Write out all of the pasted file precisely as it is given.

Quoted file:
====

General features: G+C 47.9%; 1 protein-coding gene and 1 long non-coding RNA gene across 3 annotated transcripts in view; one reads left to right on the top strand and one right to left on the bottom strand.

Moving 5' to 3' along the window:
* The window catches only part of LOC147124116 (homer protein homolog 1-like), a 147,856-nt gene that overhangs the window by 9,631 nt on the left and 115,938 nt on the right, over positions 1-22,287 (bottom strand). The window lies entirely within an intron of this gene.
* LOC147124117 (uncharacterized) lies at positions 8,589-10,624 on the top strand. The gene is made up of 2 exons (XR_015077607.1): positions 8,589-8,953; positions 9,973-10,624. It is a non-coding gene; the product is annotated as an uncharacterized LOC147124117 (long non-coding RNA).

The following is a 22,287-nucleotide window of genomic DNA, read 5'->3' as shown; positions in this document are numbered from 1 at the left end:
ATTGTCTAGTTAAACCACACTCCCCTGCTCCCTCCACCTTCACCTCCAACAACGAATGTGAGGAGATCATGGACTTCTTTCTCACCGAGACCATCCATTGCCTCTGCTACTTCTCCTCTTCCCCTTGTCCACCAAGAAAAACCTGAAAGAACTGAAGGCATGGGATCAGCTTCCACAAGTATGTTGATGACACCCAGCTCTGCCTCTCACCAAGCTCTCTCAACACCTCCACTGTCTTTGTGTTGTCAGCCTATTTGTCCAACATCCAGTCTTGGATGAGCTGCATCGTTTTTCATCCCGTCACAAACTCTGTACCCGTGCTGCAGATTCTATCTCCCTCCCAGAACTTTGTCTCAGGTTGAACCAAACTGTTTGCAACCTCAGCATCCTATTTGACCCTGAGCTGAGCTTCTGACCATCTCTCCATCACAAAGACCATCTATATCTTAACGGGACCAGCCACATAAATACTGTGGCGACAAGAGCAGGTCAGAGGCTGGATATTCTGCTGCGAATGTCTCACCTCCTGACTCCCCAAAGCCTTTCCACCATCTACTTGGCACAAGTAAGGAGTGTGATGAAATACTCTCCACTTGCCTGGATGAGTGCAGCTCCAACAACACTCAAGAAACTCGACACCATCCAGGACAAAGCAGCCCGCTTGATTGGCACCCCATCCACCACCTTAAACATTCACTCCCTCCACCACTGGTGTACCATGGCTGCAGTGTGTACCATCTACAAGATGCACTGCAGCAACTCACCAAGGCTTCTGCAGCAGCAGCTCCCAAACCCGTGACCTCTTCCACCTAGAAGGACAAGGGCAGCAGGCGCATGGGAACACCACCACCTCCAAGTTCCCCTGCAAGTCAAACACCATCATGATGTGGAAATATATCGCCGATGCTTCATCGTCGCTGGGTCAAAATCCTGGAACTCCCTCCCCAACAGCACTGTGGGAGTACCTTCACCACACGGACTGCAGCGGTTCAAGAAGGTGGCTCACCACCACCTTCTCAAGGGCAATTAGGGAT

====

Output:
General features: G+C 47.9%; 1 protein-coding gene and 1 long non-coding RNA gene across 3 annotated transcripts in view; one reads left to right on the top strand and one right to left on the bottom strand.

Moving 5' to 3' along the window:
* The window catches only part of LOC147124116 (homer protein homolog 1-like), a 147,856-nt gene that overhangs the window by 9,631 nt on the left and 115,938 nt on the right, over positions 1-22,287 (bottom strand). The window lies entirely within an intron of this gene.
* LOC147124117 (uncharacterized) lies at positions 8,589-10,624 on the top strand. The gene is made up of 2 exons (XR_015077607.1): positions 8,589-8,953; positions 9,973-10,624. It is a non-coding gene; the product is annotated as an uncharacterized LOC147124117 (long non-coding RNA).

The following is a 22,287-nucleotide window of genomic DNA, read 5'->3' as shown; positions in this document are numbered from 1 at the left end:
ATTGTCTAGTTAAACCACACTCCCCTGCTCCCTCCACCTTCACCTCCAACAACGAATGTGAGGAGATCATGGACTTCTTTCTCACCGAGACCATCCATTGCCTCTGCTACTTCTCCTCTTCCCCTTGTCCACCAAGAAAAACCTGAAAGAACTGAAGGCATGGGATCAGCTTCCACAAGTATGTTGATGACACCCAGCTCTGCCTCTCACCAAGCTCTCTCAACACCTCCACTGTCTTTGTGTTGTCAGCCTATTTGTCCAACATCCAGTCTTGGATGAGCTGCATCGTTTTTCATCCCGTCACAAACTCTGTACCCGTGCTGCAGATTCTATCTCCCTCCCAGAACTTTGTCTCAGGTTGAACCAAACTGTTTGCAACCTCAGCATCCTATTTGACCCTGAGCTGAGCTTCTGACCATCTCTCCATCACAAAGACCATCTATATCTTAACGGGACCAGCCACATAAATACTGTGGCGACAAGAGCAGGTCAGAGGCTGGATATTCTGCTGCGAATGTCTCACCTCCTGACTCCCCAAAGCCTTTCCACCATCTACTTGGCACAAGTAAGGAGTGTGATGAAATACTCTCCACTTGCCTGGATGAGTGCAGCTCCAACAACACTCAAGAAACTCGACACCATCCAGGACAAAGCAGCCCGCTTGATTGGCACCCCATCCACCACCTTAAACATTCACTCCCTCCACCACTGGTGTACCATGGCTGCAGTGTGTACCATCTACAAGATGCACTGCAGCAACTCACCAAGGCTTCTGCAGCAGCAGCTCCCAAACCCGTGACCTCTTCCACCTAGAAGGACAAGGGCAGCAGGCGCATGGGAACACCACCACCTCCAAGTTCCCCTGCAAGTCAAACACCATCATGATGTGGAAATATATCGCCGATGCTTCATCGTCGCTGGGTCAAAATCCTGGAACTCCCTCCCCAACAGCACTGTGGGAGTACCTTCACCACACGGACTGCAGCGGTTCAAGAAGGTGGCTCACCACCACCTTCTCAAGGGCAATTAGGGAT